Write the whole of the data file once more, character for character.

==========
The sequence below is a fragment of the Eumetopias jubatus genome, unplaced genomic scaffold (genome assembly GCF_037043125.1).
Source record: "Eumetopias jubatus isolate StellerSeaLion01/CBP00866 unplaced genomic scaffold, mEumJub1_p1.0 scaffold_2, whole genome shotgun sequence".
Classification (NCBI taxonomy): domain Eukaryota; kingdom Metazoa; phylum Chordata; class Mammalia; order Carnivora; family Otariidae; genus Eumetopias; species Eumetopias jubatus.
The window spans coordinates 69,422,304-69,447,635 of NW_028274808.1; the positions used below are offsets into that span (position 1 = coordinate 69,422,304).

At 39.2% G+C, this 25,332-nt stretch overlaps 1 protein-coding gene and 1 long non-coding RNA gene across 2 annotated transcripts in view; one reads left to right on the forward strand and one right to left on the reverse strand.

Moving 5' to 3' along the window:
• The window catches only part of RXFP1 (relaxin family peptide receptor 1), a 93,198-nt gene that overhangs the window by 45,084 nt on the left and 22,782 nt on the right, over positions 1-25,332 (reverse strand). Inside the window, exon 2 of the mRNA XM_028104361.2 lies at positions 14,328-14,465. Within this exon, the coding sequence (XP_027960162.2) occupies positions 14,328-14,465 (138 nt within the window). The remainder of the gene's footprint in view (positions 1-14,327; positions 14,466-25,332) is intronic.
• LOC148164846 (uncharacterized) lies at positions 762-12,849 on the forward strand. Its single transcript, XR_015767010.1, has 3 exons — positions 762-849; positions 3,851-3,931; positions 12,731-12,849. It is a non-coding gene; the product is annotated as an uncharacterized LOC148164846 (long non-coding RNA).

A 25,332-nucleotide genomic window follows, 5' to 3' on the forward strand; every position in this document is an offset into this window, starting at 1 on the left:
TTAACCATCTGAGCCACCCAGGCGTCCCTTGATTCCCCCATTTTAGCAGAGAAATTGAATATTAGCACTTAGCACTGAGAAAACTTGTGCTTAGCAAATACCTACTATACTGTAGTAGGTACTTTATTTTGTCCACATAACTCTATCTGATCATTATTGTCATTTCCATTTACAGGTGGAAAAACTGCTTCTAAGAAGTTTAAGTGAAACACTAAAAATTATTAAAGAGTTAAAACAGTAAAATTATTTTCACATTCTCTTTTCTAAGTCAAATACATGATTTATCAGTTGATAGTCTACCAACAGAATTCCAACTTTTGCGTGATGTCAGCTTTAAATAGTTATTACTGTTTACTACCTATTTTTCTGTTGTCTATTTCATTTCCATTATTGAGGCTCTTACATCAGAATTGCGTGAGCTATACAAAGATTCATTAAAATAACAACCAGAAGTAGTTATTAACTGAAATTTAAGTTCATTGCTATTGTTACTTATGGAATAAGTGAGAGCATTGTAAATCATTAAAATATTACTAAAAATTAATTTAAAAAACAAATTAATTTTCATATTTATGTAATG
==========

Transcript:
The sequence below is a fragment of the Eumetopias jubatus genome, unplaced genomic scaffold (genome assembly GCF_037043125.1).
Source record: "Eumetopias jubatus isolate StellerSeaLion01/CBP00866 unplaced genomic scaffold, mEumJub1_p1.0 scaffold_2, whole genome shotgun sequence".
Classification (NCBI taxonomy): domain Eukaryota; kingdom Metazoa; phylum Chordata; class Mammalia; order Carnivora; family Otariidae; genus Eumetopias; species Eumetopias jubatus.
The window spans coordinates 69,422,304-69,447,635 of NW_028274808.1; the positions used below are offsets into that span (position 1 = coordinate 69,422,304).

At 39.2% G+C, this 25,332-nt stretch overlaps 1 protein-coding gene and 1 long non-coding RNA gene across 2 annotated transcripts in view; one reads left to right on the forward strand and one right to left on the reverse strand.

Moving 5' to 3' along the window:
• The window catches only part of RXFP1 (relaxin family peptide receptor 1), a 93,198-nt gene that overhangs the window by 45,084 nt on the left and 22,782 nt on the right, over positions 1-25,332 (reverse strand). Inside the window, exon 2 of the mRNA XM_028104361.2 lies at positions 14,328-14,465. Within this exon, the coding sequence (XP_027960162.2) occupies positions 14,328-14,465 (138 nt within the window). The remainder of the gene's footprint in view (positions 1-14,327; positions 14,466-25,332) is intronic.
• LOC148164846 (uncharacterized) lies at positions 762-12,849 on the forward strand. Its single transcript, XR_015767010.1, has 3 exons — positions 762-849; positions 3,851-3,931; positions 12,731-12,849. It is a non-coding gene; the product is annotated as an uncharacterized LOC148164846 (long non-coding RNA).

A 25,332-nucleotide genomic window follows, 5' to 3' on the forward strand; every position in this document is an offset into this window, starting at 1 on the left:
TTAACCATCTGAGCCACCCAGGCGTCCCTTGATTCCCCCATTTTAGCAGAGAAATTGAATATTAGCACTTAGCACTGAGAAAACTTGTGCTTAGCAAATACCTACTATACTGTAGTAGGTACTTTATTTTGTCCACATAACTCTATCTGATCATTATTGTCATTTCCATTTACAGGTGGAAAAACTGCTTCTAAGAAGTTTAAGTGAAACACTAAAAATTATTAAAGAGTTAAAACAGTAAAATTATTTTCACATTCTCTTTTCTAAGTCAAATACATGATTTATCAGTTGATAGTCTACCAACAGAATTCCAACTTTTGCGTGATGTCAGCTTTAAATAGTTATTACTGTTTACTACCTATTTTTCTGTTGTCTATTTCATTTCCATTATTGAGGCTCTTACATCAGAATTGCGTGAGCTATACAAAGATTCATTAAAATAACAACCAGAAGTAGTTATTAACTGAAATTTAAGTTCATTGCTATTGTTACTTATGGAATAAGTGAGAGCATTGTAAATCATTAAAATATTACTAAAAATTAATTTAAAAAACAAATTAATTTTCATATTTATGTAATG